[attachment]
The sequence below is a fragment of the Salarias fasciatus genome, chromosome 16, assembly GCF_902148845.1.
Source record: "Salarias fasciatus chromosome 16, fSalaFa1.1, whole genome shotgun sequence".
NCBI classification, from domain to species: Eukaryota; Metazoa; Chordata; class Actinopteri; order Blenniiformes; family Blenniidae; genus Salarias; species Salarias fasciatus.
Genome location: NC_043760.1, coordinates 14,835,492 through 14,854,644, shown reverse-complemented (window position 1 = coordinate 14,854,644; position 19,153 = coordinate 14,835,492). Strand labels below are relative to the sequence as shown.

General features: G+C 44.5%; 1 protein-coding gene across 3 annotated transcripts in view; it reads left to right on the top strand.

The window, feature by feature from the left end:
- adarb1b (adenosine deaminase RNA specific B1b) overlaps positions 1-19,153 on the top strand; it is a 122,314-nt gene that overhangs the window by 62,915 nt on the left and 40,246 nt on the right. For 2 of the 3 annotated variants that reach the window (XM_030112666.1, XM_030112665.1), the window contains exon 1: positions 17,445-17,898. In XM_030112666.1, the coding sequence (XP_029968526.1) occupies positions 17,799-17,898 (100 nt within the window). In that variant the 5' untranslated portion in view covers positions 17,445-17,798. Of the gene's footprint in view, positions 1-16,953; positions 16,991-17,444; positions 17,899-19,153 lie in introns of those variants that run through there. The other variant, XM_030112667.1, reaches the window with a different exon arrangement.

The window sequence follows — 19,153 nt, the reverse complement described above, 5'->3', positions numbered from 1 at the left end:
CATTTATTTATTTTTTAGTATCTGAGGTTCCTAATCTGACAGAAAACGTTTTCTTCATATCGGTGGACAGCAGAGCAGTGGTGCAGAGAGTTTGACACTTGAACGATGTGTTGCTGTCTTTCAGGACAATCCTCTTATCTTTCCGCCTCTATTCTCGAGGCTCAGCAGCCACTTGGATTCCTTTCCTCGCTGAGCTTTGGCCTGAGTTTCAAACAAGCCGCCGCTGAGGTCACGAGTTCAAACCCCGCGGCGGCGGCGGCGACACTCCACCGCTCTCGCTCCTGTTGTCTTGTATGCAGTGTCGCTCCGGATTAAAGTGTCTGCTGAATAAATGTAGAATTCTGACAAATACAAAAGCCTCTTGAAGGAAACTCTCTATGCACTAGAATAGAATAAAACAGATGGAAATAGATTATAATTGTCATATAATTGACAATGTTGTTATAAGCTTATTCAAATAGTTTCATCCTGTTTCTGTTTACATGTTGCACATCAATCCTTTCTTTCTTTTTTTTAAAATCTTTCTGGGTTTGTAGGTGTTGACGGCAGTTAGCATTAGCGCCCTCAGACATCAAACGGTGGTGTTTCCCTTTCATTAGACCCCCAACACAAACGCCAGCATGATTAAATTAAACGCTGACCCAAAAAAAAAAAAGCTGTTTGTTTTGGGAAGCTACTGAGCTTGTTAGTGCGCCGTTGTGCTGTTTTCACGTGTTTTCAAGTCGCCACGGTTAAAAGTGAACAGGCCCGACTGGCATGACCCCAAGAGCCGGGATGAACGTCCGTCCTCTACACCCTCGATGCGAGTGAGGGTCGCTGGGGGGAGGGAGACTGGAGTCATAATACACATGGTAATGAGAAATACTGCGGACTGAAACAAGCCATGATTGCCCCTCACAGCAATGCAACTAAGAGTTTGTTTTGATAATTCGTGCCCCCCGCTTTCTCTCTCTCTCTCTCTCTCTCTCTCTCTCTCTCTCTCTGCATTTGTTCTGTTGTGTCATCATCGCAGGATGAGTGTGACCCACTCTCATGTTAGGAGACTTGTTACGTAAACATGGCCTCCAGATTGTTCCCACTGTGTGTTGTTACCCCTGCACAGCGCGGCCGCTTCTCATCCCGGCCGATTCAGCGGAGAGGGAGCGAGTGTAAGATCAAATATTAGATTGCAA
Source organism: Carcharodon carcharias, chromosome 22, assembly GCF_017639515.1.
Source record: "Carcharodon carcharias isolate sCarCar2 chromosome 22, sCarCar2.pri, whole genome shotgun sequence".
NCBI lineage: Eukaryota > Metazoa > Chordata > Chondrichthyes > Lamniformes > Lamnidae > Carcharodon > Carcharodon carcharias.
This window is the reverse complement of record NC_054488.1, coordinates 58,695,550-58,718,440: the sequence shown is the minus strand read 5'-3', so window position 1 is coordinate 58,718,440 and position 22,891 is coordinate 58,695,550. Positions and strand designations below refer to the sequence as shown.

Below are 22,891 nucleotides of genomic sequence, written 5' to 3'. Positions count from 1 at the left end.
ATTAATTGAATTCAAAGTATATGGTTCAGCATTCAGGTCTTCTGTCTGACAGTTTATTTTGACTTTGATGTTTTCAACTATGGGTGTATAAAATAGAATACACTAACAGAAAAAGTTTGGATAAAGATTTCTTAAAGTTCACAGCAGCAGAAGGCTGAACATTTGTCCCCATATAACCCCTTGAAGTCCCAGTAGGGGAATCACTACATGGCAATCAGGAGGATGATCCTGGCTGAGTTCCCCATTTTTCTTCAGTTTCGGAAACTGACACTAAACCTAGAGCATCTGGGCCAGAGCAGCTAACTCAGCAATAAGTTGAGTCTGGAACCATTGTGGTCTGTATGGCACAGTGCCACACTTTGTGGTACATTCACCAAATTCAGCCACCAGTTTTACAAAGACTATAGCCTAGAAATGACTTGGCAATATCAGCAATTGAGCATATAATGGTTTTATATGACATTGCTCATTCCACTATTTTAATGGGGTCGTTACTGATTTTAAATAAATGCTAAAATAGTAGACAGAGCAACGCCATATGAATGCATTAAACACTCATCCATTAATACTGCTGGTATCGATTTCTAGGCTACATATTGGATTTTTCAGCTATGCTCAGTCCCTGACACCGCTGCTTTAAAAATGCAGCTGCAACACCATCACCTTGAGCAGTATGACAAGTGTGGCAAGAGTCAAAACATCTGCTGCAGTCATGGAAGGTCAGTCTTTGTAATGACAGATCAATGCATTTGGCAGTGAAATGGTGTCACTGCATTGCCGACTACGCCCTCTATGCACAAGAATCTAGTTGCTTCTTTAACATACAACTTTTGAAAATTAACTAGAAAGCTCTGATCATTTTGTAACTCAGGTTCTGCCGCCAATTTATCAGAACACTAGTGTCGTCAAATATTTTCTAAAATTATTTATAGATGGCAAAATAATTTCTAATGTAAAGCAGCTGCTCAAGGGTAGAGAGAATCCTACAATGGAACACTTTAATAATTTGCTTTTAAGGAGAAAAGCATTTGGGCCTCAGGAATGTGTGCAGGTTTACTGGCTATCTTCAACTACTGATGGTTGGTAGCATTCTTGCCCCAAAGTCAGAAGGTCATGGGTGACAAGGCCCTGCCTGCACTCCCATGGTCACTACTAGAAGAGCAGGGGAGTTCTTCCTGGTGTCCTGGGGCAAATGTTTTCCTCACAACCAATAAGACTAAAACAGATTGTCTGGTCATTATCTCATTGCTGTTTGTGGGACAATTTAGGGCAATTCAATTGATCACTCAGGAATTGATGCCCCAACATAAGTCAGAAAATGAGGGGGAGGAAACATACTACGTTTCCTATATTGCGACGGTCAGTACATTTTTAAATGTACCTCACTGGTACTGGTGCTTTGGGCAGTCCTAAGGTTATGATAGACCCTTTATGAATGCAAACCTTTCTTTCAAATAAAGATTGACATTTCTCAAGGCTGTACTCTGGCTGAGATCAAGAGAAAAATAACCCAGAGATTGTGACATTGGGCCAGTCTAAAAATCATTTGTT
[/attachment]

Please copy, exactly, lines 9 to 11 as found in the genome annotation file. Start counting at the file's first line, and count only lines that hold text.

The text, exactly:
CATTTATTTATTTTTTAGTATCTGAGGTTCCTAATCTGACAGAAAACGTTTTCTTCATATCGGTGGACAGCAGAGCAGTGGTGCAGAGAGTTTGACACTTGAACGATGTGTTGCTGTCTTTCAGGACAATCCTCTTATCTTTCCGCCTCTATTCTCGAGGCTCAGCAGCCACTTGGATTCCTTTCCTCGCTGAGCTTTGGCCTGAGTTTCAAACAAGCCGCCGCTGAGGTCACGAGTTCAAACCCCGCGGCGGCGGCGGCGACACTCCACCGCTCTCGCTCCTGTTGTCTTGTATGCAGTGTCGCTCCGGATTAAAGTGTCTGCTGAATAAATGTAGAATTCTGACAAATACAAAAGCCTCTTGAAGGAAACTCTCTATGCACTAGAATAGAATAAAACAGATGGAAATAGATTATAATTGTCATATAATTGACAATGTTGTTATAAGCTTATTCAAATAGTTTCATCCTGTTTCTGTTTACATGTTGCACATCAATCCTTTCTTTCTTTTTTTTAAAATCTTTCTGGGTTTGTAGGTGTTGACGGCAGTTAGCATTAGCGCCCTCAGACATCAAACGGTGGTGTTTCCCTTTCATTAGACCCCCAACACAAACGCCAGCATGATTAAATTAAACGCTGACCCAAAAAAAAAAAAGCTGTTTGTTTTGGGAAGCTACTGAGCTTGTTAGTGCGCCGTTGTGCTGTTTTCACGTGTTTTCAAGTCGCCACGGTTAAAAGTGAACAGGCCCGACTGGCATGACCCCAAGAGCCGGGATGAACGTCCGTCCTCTACACCCTCGATGCGAGTGAGGGTCGCTGGGGGGAGGGAGACTGGAGTCATAATACACATGGTAATGAGAAATACTGCGGACTGAAACAAGCCATGATTGCCCCTCACAGCAATGCAACTAAGAGTTTGTTTTGATAATTCGTGCCCCCCGCTTTCTCTCTCTCTCTCTCTCTCTCTCTCTCTCTCTCTCTCTGCATTTGTTCTGTTGTGTCATCATCGCAGGATGAGTGTGACCCACTCTCATGTTAGGAGACTTGTTACGTAAACATGGCCTCCAGATTGTTCCCACTGTGTGTTGTTACCCCTGCACAGCGCGGCCGCTTCTCATCCCGGCCGATTCAGCGGAGAGGGAGCGAGTGTAAGATCAAATATTAGATTGCAA
Source organism: Carcharodon carcharias, chromosome 22, assembly GCF_017639515.1.
Source record: "Carcharodon carcharias isolate sCarCar2 chromosome 22, sCarCar2.pri, whole genome shotgun sequence".